The Common Good

America's National Humiliation

Almost three weeks ago I stopped eating and started fasting, calling people of faith and conscience to do the same.

At the height of the Civil War in 1863, President Abraham Lincoln issued a proclamation calling the nation to a day of fasting, prayer, and what he called, "national humiliation." Taking his clues from the biblical prophet Isaiah, he argued that the twin national sins of slavery and war required nothing less than collective lamentation and corporate repentance.

"Woe to those who make unjust laws, to those who issue oppressive decrees, to deprive the poor of their rights and withhold justice from the oppressed of my people, making widows their prey and robbing the fatherless," thunders Isaiah in chapter 10 only later offering a vision for national repentance in chapter 58, uttering words that national leaders ignore at their peril:

Is not this the kind of fasting I have chosen: to loose the chains of injustice and untie the cords of the yoke, to set the oppressed free and break every yoke? Is it not to share your food with the hungry and to provide the poor wanderer with shelter -- when you see the naked, to clothe them, and not to turn away from your own flesh and blood? Then your light will break forth like the dawn, and your healing will quickly appear.

Invoking these biblical themes, Lincoln's message was clear: God judges entire nations, not only individual citizens, according to their participation in God's best hopes and dreams for the world. Isaiah, like the rest of Hebrew prophets, says justice for poor people is a huge part of this vision. It's not only the litmus test of a nation's righteousness; it's the essence of true worship.

Nearly 150 years after the Civil War, America's sins are different, but as citizens -- especially Christian citizens -- I believe the times again cry out for our national humiliation, specifically, for the ways we treat those who Jesus called "the least of these."

In 1993, as a member of Congress, I fasted for 22 days, water only, to protest the lack of conscience of the U.S. Congress towards poor and hungry people. Now, almost 20 years later, the stakes are even higher, with Congress proposing budget cuts that will hurt the poor even more than the cuts that provoked me to fast and pray two decades ago.

Budgets are moral documents. They reflect the priorities of individuals, households, and even nations, exposing our real notions of who and what is valuable. As elected leaders in Washington engage in shouting matches over how to solve America's looming sovereign debt crisis, the voice of the poor is still getting drowned out. They're obviously not our priority.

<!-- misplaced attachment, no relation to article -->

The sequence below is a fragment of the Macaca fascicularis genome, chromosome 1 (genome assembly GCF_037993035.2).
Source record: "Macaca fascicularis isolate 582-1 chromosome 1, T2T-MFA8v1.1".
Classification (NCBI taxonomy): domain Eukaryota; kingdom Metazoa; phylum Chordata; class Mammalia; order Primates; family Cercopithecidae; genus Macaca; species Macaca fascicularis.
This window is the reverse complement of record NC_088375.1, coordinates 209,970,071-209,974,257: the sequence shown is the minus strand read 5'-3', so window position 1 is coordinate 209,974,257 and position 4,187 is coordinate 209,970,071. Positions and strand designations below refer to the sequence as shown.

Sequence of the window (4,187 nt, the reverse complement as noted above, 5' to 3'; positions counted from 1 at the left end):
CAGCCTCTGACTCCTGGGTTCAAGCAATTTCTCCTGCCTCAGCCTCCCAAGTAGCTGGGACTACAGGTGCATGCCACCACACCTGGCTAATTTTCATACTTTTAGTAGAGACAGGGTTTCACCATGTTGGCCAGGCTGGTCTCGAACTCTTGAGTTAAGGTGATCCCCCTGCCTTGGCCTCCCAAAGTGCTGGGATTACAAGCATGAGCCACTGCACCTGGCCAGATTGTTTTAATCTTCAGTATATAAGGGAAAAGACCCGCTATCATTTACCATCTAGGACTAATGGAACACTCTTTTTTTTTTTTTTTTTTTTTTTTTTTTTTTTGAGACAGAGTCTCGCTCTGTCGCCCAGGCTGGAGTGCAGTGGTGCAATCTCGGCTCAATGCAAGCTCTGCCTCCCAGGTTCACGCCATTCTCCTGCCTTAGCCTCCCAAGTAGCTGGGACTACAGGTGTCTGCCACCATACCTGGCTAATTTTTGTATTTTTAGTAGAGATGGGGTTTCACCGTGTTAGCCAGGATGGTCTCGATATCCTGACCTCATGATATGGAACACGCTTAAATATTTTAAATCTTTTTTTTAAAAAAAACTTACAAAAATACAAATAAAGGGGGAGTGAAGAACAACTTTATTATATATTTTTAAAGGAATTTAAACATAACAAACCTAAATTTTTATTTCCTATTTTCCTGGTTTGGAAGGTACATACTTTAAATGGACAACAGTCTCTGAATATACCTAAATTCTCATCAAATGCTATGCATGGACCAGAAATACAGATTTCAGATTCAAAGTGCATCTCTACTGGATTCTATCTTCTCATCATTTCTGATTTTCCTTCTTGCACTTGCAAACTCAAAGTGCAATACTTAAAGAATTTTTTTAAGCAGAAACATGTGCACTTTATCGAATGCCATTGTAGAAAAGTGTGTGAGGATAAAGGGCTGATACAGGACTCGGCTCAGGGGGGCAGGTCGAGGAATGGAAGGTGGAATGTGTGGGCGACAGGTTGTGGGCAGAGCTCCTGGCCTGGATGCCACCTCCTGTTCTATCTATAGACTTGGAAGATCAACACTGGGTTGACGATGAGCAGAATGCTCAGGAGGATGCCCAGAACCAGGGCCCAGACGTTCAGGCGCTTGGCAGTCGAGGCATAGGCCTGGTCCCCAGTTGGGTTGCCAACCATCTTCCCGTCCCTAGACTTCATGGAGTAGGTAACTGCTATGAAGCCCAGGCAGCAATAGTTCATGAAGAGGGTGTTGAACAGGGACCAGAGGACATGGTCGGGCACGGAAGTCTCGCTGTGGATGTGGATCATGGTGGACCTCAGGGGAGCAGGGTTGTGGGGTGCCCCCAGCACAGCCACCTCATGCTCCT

Every day 25,000 people worldwide die from hunger and preventable diseases. 50 million Americans go to bed hungry at least two or three times a month; 17 million of them are children. So when I saw a recent poll showing that my fellow evangelicals were among those most supportive of cuts to foreign aid directly benefiting vulnerable people, it broke my heart.

Those who believe the government should not be involved in helping poor people have a spiritual obligation to restructure the missions budgets of their churches and reevaluate their own giving priorities if they want their views to be taken seriously.

Like President Lincoln before, I believe that America now faces a monumental crisis of conscience. The proposed cuts undermine America's values and -- for those of us who aspire to follow the life and teachings of Jesus Christ -- should offend our sense of what it means to be a Christian, especially if we believe God will judge nations based on how they treat the poor.

America faces tough choices about the long term fiscal health of our nation, but we shouldn't balance the budget on the backs of poor and hungry people. I respect Paul Ryan for putting serious deficit reduction back on the public agenda, but his proposal goes too far in slashing funding for vital programs that ensure millions of Americans don't go hungry and that literally save lives around the world.

I believe fasting, when done with the right heart and the right motive, gets God's attention -- which is why I'm fasting along with more than 36,000 Americans and 28 members of Congress who have already joined the movement. Hopefully this fast also gets the attention of politicians who would balance the budget on the backs of the poor. It's time to call on God.

[This blog post first appeared at HungerFast.org: a growing movement of those committed to fasting, prayer, and reflection to protect vulnerable people from budget cuts that lack conscience.]

Ambassador Tony P. Hall is a leading advocate for hunger relief programs and improving human rights conditions in the world. Tony Hall retired from official diplomatic service in April, 2006, and is currently serving as the executive director of the Alliance to End Hunger which engages diverse institutions in building the public and political will to end hunger at home and abroad. The Alliance has more than 75 members: corporations, nonprofit groups, universities, individuals, and Christian, Jewish, and Muslim religious bodies.

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